I blogged last year about AAM’s steps to “go green” with its annual meeting. Fact is, we may face a future in which professional conferences are profoundly different because of heightened sensitivity to travel’s ecological impacts as well as its high cost.
This year, AAM is taking another incremental step in adapting to such a future—offering Virtual Conference 2010 for museum practitioners unable to schlep to Los Angeles. This two-day, online conference showcases nine sessions selected by AAM’s Standing Professional Committees as having the greatest relevance to their constituencies. The registration fee (AAM members $199, Non-members $299) about equals the cost of one plane fare, and one registration fee entitles 10 people to access the conference. (Even virtual conferences can involve participation in live, local groups!)
In case you are wondering—no, it isn’t a live broadcast, exactly. That would be too nerve-wracking (for us, at least.) The presenters of these sessions have kindly agreed to repeat their presentations in a separate broadcast room for quality control. Trust me, it’s better this way.
Fittingly, the second session of the virtual conference, (Monday May 24, 9:15-10:30 a.m. PST) is “Innovative Technology: Breaking down Barriers between the Physical and Virtual Museum Experience.” Chair Charles Katzenmeyer, VP for External Affairs at the Adler Planetarium & Astronomy Museum in Chicago will shepherd presentations by Carl Hamm of the Fort Worth Museum of Science and Natural History, Amy Ritter Cowen of the Shedd Aquarium, and Anne Haskel.Skip over related stories to continue reading article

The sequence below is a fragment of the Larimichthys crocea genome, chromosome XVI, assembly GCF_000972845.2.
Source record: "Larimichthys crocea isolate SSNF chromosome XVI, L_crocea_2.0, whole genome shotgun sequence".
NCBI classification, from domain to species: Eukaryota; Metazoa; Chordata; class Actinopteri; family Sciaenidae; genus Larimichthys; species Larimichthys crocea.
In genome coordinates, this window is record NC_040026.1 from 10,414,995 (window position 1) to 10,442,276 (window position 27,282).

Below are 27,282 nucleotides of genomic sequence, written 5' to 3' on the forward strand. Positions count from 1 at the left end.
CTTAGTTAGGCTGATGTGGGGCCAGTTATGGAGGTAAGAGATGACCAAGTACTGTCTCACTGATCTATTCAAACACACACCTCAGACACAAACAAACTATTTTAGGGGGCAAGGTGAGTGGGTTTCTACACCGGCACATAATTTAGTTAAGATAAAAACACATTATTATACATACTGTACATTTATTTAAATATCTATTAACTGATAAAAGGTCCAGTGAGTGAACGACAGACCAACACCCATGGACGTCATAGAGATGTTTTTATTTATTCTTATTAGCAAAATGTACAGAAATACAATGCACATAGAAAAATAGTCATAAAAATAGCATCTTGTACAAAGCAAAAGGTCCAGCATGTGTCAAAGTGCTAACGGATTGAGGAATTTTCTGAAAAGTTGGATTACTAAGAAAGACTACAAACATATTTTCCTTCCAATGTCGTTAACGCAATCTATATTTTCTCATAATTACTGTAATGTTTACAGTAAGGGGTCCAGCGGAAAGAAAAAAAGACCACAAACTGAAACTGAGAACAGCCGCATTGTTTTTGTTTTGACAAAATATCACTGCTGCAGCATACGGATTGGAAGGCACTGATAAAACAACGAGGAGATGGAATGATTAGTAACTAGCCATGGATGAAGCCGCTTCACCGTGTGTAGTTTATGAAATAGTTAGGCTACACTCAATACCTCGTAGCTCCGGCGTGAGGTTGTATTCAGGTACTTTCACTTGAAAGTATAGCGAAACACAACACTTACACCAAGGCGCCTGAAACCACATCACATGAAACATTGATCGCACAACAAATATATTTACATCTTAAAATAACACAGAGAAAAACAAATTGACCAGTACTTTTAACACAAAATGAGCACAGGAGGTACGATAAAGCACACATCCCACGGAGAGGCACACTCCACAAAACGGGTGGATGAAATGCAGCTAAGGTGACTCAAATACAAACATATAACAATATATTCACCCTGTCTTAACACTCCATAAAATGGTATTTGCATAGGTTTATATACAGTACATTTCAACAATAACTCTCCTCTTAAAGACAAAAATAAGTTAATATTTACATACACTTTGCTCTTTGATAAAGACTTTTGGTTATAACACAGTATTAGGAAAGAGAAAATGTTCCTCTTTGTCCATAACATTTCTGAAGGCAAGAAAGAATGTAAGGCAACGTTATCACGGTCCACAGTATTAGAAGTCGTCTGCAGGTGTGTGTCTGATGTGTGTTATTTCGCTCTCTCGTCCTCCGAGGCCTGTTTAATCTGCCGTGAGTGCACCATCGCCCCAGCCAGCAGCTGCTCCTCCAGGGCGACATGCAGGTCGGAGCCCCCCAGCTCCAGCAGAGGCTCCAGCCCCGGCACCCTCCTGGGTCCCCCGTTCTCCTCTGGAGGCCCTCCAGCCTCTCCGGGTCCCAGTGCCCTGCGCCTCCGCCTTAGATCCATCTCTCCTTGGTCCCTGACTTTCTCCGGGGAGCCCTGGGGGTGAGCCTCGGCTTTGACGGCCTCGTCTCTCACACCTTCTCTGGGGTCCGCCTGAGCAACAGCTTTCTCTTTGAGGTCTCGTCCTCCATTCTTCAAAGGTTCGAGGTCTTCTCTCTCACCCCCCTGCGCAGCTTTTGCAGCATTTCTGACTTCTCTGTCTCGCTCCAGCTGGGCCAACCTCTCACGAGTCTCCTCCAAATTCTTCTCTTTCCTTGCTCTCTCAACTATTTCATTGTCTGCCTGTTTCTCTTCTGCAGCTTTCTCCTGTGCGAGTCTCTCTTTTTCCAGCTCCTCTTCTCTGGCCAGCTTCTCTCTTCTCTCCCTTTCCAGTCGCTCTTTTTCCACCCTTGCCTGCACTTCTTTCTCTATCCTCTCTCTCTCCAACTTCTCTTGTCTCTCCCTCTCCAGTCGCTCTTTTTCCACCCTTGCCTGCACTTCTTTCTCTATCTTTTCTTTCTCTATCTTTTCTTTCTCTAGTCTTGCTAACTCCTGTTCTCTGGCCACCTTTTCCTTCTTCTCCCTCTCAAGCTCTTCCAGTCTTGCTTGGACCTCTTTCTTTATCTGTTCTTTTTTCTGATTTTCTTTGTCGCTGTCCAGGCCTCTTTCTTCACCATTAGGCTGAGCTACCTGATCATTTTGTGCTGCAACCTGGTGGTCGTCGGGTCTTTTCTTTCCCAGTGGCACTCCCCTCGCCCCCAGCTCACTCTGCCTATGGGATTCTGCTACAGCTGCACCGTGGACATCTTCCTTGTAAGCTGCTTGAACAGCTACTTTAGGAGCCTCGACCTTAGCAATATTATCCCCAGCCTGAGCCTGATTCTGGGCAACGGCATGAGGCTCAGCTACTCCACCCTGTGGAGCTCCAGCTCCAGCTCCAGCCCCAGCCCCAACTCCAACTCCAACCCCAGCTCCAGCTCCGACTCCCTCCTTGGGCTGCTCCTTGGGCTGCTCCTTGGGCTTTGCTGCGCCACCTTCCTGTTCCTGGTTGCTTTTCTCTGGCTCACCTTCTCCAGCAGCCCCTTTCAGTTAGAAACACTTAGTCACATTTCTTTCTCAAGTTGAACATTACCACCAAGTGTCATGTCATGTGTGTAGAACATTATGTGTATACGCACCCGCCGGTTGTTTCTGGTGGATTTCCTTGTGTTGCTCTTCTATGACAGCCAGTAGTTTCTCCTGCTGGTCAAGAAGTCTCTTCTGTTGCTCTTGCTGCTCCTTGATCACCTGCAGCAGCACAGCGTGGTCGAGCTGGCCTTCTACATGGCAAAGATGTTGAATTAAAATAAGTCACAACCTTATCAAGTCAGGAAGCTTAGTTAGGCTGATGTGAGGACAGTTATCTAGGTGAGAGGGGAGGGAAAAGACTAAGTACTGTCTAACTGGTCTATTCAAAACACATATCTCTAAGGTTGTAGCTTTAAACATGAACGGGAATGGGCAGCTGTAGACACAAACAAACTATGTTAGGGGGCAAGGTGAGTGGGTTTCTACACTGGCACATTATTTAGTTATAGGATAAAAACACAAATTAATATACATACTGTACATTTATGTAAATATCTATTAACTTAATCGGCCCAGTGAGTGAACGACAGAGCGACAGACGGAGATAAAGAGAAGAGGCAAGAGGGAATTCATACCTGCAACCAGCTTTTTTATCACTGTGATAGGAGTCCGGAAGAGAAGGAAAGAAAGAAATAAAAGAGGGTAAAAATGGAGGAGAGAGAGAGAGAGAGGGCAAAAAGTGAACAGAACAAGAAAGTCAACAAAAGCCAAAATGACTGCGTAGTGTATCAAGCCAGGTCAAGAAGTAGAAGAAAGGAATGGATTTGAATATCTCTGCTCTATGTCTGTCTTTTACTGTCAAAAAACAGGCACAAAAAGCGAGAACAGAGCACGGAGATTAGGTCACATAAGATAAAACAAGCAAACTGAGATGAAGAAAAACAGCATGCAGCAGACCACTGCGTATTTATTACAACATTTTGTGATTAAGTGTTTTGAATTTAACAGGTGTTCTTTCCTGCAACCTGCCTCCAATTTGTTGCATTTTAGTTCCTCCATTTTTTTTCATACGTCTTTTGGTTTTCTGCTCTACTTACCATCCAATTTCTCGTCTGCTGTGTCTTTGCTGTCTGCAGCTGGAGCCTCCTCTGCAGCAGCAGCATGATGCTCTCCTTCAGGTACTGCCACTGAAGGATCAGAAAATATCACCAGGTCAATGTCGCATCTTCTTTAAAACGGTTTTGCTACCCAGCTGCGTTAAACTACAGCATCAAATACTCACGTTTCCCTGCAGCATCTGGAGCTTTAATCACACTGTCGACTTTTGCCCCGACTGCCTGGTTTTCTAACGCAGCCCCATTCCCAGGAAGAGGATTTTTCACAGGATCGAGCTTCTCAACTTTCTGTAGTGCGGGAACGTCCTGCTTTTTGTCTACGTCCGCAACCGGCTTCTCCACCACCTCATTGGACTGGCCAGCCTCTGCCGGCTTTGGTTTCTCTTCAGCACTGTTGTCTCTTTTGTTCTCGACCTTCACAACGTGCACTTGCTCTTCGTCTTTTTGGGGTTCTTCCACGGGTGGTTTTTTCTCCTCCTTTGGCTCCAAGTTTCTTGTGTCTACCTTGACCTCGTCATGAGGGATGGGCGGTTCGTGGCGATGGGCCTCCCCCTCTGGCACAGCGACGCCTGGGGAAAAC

So, I wonder, how does one break down the barriers between the physical and virtual conference experience? One way is to follow reports on the blog and tweet-o-sphere about the goings-on. You can follow news about the conference on Twitter by searching on #AAM10. You can read posts on the http://aam10.wordpress.com/ annual meeting blog as well as posts by other bloggers attending the meeting, such as James Leventhal, writing at WestMuse, Maria Mortati at Museums Now and Allyson Lazar, at Two Ls and a Y. (Please add your blog address to “comments” on this post if you will be blogging or tweeting from LA as well!)
And, after the conference, look for the video being produced by The Pinky Show based on interviews with attendees on the future of museums. (We will also post photographs of Pinky’s installation of artifacts from future museums.)
All that said, I hope to (actually) see you in LA!